Christmas is near at hand. We know this not by a simple glance at the calendar, of course. We know it is Christmas from the faint aroma of burned credit-card plastic, thinned wallets, frazzled nerves, small children whose behavior is suspiciously good, a lack of attention to detail to every-day duties and the inability to understand "why everybody just won't get out of our way, for crying out loud."
For days he asked, "Is it Christmas yet?" "No Daddy, still two more days." Our roles were reversed; now the daddy asked the child, "Is it Christmas yet?"
Commentary on Sunday's paper Whoo-Whee! Where do I start?
This may sound cynical. It isn't meant to be. Just trying to be honest. Once Santa gets the reindeer unhitched and back in the barn and the New Year parties are over, Mississippi lawmakers will head to that great big building in Jackson for a 90-day session of good old-fashioned lawmaking. But times have changed. There's really not much for them to do.
The week after Thanksgiving Perry Griggs, The Dispatch's pressroom supervisor, asked me if I knew somewhere he could go to shoot mistletoe. Say that again?
When niece Chelsey was little, I lavished her with Christmas gifts too numerous and fanciful to remember. There were faux-fur coats with Dalmatian spots, diminutive dolls bundled as quintuplets, plastic horses that cost more than the real thing.
Pope Francis is displaying an extraordinary style and passion that demands our attention. He addresses the needs of the poor, embraces outcasts, and loves those on the margins of society. In this recent "apostolic exhortation," The Joy of the Gospel, the pope raises a moral challenge to both his church and the world.
"Don't be deceived," Duck Commander and A&E reality television star Phil Robertson insisted, when asked to define what he considered to be sinful behavior. "Neither the adulterers, the idolaters, the male prostitutes, the homosexual offenders, the greedy, the drunkards, the slanderers, the swindlers -- they won't inherit the kingdom of God. Don't deceive yourself. It's not right."
On Friday Karen and I made a quick trip to the grocery store to pick up a couple of last minute items for next week's Christmas dinner. Several hours later while stuck in traffic I pondered on Christmas dinner in times past.
Early one morning this week, as I was preparing for the day, I heard a startling pronouncement from a television personality for a promotional piece on Christmas giving. The announcer stated flatly that Mississippi led the nation in giving.
Each winter and spring, as graduates file into arenas for commencement exercises at colleges and universities across the country, we are awed by select group of graduates whose achievements stand apart from their peers.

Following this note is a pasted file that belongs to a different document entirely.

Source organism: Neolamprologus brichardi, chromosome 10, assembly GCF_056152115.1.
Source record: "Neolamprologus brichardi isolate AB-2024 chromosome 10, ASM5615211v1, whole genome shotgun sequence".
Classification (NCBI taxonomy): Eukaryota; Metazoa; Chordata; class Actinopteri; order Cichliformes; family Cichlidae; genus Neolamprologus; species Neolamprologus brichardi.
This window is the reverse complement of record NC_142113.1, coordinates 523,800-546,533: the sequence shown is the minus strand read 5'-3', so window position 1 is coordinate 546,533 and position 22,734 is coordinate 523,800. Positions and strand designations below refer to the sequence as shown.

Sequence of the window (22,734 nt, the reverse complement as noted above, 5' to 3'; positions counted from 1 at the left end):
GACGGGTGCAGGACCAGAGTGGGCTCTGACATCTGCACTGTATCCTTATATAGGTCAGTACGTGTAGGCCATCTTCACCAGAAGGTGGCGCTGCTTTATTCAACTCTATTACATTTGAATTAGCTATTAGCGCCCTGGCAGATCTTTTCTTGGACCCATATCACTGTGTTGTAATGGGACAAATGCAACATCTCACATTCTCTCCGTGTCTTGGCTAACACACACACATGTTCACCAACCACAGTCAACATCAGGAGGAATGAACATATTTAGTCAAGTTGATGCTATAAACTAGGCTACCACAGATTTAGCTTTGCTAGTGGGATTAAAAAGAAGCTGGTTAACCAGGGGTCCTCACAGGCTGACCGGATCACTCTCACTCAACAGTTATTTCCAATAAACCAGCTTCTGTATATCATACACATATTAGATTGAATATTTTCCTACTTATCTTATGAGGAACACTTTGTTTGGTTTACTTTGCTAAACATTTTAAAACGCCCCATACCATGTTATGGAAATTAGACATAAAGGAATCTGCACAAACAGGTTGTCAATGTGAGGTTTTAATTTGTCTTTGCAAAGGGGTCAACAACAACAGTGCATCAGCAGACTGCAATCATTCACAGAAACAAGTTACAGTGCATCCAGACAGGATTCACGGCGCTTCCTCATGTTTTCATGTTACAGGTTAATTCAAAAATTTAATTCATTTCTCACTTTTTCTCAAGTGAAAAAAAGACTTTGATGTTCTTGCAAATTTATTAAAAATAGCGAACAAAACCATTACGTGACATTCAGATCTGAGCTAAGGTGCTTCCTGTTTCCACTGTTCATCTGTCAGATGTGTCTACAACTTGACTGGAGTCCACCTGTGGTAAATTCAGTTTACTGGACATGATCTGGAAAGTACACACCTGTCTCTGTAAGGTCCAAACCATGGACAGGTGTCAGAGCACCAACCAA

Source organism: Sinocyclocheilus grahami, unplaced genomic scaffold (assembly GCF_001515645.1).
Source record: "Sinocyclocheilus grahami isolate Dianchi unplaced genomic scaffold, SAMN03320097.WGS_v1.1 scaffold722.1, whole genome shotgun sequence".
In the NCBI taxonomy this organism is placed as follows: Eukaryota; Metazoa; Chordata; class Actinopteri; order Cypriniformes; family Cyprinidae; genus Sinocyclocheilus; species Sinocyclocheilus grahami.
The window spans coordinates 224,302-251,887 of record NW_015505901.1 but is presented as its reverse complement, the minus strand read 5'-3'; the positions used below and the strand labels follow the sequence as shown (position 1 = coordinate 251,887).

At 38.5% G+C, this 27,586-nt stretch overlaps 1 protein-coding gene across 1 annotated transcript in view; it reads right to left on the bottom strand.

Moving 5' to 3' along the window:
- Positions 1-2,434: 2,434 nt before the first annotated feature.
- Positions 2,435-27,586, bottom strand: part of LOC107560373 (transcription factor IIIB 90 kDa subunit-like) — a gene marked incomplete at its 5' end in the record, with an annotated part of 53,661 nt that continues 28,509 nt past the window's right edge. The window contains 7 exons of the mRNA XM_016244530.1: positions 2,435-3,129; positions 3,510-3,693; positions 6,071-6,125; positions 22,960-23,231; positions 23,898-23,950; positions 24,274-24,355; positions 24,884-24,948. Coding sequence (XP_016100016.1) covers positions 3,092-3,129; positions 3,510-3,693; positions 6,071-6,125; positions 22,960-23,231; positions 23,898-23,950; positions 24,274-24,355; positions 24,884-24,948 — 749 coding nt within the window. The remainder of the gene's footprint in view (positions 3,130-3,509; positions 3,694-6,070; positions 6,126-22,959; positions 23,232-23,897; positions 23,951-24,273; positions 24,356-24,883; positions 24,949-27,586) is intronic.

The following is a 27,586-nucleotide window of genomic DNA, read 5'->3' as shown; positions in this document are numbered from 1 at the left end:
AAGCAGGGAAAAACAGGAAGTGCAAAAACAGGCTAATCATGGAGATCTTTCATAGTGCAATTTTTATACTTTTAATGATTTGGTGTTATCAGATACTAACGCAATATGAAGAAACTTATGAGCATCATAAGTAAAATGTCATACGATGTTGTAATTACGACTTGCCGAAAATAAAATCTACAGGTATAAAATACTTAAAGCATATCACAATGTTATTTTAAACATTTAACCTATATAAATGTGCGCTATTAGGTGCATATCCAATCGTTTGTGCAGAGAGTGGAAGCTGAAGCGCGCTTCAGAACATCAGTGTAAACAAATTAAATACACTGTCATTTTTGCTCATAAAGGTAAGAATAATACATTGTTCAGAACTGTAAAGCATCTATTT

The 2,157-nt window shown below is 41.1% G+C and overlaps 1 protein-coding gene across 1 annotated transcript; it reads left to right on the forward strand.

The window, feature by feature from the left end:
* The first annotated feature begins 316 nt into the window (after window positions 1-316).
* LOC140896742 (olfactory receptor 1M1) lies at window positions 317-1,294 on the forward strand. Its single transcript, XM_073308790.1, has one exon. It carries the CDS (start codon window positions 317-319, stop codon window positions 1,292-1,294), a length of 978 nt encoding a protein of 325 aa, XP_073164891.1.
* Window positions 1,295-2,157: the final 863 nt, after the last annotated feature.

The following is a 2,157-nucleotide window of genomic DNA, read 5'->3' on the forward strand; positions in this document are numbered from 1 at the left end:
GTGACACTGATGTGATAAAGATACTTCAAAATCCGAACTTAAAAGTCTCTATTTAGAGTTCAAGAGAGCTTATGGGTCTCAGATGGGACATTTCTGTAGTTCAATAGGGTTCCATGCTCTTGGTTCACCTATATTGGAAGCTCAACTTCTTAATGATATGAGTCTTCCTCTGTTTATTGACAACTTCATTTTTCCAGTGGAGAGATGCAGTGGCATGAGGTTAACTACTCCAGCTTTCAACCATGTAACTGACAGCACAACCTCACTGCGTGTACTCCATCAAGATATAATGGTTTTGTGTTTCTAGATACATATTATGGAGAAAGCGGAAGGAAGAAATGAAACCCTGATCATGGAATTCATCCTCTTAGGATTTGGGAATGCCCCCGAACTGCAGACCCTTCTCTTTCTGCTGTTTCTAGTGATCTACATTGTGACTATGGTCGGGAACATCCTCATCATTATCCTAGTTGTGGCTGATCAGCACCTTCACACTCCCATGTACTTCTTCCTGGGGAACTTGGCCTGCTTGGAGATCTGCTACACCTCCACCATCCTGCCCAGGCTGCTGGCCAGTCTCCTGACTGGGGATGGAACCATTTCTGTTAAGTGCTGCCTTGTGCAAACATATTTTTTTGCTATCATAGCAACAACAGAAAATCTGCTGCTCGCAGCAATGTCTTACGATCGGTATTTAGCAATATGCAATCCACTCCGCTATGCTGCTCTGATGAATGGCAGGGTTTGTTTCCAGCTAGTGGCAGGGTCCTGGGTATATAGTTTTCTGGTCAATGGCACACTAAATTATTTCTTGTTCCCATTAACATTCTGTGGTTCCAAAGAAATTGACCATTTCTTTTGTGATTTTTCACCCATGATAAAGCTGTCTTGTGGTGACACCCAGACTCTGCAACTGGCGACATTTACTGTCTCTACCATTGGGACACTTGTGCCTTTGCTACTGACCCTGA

During Tuesday's city council meeting, Ward 4 councilman Marty Turner proposed a change to the city's signage ordinance to allow the addition of billboards, including large electronic ones, on city rights of way.
When, what to my wondering eyes should appear, but a miniature sleigh, and eight tiny reindeer. And a penguin?
On Tuesday, Mississippi Governor Phil Bryant issued an executive order on the subject of public education. If ever there was a case of speaking much and saying little, this is it.
I suspect the NSA may have thought they got lucky when one of the first post-Edward Snowden cases to challenge their phone metadata collection was assigned to Judge Richard Leon on the federal district court in Washington, D.C. After all, Leon was appointed by President George W. Bush after a long career, much of it spent working for Republicans in Washington.
It was the strangest thing. I was walking down the sidewalk, minding my own business, when a passing mail truck hit a pothole and out flew a bunch of letters. I gathered them up -- all were letters to Santa, with his responses penned across the bottom -- but the truck had trundled out of sight. Anyway, just sharing ...
I heard two interesting political figures speak last week: one state and one national.
The Bardwells were cooped up on the weekend with colds. Since Sam and I were both sick we scratched around the house looking for something we could do. We wrote Christmas cards, wrapped presents, watched football games and a Christmas movie while passing the Kleenex box back and forth.
As Christmas approaches, the shopping mall can become a shopping maul. One of the ways of buying gifts for family and friends, without becoming part of a mob scene in the stores, is to shop on the Internet. However, for many kinds of gifts, you want to be able to see it directly, and perhaps handle it, before you part with your hard-earned cash for it.
1. Lynn Spruill: Mandatory service to country LOCAL COLUMNS
2. Our View: City's handling of Ball incident continues to undermine confidence DISPATCH EDITORIALS
3. Susan Estrich: Why women should be for Hillary NATIONAL COLUMNS
4. Editorial cartoon for 2-12-16 NATIONAL COLUMNS